What is thrombosis?
Thrombosis refers to the formation of a blood clot inside a vein. Every year, thousands of people in the UK develop thrombosis inside one of their blood vessels.
Blood clotting is a natural process that prevents excessing bleeding, but blood clots that do not form in response to injury can sometimes lead to life-threatening conditions, like pulmonary embolism, by blocking the body’s natural pathways.
These conditions are especially common in situations where there is limited movement, which is why long-distance travellers are increasingly warned of conditions like deep vein thrombosis (DVT).
Our thrombosis clinics
The Royal Free Hospital operates three thrombophilia clinics for investigation and management of patients with complications related to thrombosis.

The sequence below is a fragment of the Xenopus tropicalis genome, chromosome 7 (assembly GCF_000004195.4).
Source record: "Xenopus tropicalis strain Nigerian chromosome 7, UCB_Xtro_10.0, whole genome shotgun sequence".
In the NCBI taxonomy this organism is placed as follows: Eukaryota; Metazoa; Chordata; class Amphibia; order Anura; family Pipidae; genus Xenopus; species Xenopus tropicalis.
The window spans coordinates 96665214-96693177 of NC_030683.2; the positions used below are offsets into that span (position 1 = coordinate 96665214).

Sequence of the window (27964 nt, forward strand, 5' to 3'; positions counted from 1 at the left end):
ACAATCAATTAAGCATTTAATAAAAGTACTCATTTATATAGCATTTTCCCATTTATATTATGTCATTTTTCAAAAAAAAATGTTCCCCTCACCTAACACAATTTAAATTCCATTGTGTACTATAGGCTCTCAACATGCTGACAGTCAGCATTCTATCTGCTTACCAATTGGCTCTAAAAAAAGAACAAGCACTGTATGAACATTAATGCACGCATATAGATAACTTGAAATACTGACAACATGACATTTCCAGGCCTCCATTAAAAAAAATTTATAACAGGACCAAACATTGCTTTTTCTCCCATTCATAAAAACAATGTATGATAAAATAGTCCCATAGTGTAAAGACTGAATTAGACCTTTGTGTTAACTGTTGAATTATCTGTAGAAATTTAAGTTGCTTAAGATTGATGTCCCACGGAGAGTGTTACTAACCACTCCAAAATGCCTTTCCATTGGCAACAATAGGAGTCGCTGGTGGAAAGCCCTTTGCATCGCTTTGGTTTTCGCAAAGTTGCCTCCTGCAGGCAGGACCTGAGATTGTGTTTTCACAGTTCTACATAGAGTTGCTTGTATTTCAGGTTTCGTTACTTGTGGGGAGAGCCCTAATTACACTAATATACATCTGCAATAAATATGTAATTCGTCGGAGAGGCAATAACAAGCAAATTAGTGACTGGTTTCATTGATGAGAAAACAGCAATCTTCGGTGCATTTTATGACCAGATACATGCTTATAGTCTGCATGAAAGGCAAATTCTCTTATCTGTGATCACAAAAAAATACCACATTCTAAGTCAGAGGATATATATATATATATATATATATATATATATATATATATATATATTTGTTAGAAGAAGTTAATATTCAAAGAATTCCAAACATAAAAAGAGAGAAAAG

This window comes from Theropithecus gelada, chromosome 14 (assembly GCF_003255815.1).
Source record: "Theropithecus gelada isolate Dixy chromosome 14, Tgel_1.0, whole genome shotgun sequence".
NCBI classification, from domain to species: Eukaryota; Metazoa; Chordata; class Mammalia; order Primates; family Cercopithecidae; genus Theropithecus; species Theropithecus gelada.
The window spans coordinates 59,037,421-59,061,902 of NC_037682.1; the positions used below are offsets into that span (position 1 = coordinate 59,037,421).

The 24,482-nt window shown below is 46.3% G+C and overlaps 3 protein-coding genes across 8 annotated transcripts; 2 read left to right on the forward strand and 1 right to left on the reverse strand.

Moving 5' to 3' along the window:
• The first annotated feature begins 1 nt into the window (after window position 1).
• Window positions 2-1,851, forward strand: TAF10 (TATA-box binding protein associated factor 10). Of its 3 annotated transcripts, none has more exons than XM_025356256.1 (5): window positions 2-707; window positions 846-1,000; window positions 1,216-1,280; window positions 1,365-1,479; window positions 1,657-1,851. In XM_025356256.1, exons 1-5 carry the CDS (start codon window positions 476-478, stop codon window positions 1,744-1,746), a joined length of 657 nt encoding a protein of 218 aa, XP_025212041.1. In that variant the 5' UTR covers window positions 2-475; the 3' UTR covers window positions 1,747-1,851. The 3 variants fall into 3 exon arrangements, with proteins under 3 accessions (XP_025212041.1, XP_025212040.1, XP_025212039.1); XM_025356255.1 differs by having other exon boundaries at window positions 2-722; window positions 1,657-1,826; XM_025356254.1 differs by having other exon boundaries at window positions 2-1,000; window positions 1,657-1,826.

We also run a separate high-risk antenatal clinic at the hospital for pregnant women who are at high risk of complications from thrombosis or blood clots during pregnancy, and in the period closely following the birth of a child. Click the links below to find out more.
Nurse-led anticoagulant therapy
Our dedicated team of anticoagulation nurses is responsible for relieving blood clots and other blood disorders related to thrombosis, by administering anticoagulant drugs and therapy.
Our services include:
- An anticoagulant monitoring clinic, using point of care testing.
- An ambulatory DVT service (day clinic for outpatients), managing patients referred directly from the emergency department to avoid hospital admission for DVT.
- Pre-operative consultations, to ensure our patients’ anticoagulant therapy is managed safely and they are prepared for surgery.
- Support for patients wishing to self-administer anticoagulant drugs. Training, quality assurance and clinical advice are given.
- The initiation of new treatments, like novel direct oral anticoagulants, within north central London guidelines.